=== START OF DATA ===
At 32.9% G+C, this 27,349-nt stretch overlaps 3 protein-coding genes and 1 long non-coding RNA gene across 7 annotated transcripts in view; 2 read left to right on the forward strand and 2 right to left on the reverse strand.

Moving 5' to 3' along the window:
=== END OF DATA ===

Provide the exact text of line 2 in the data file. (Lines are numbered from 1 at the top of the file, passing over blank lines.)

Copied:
Moving 5' to 3' along the window: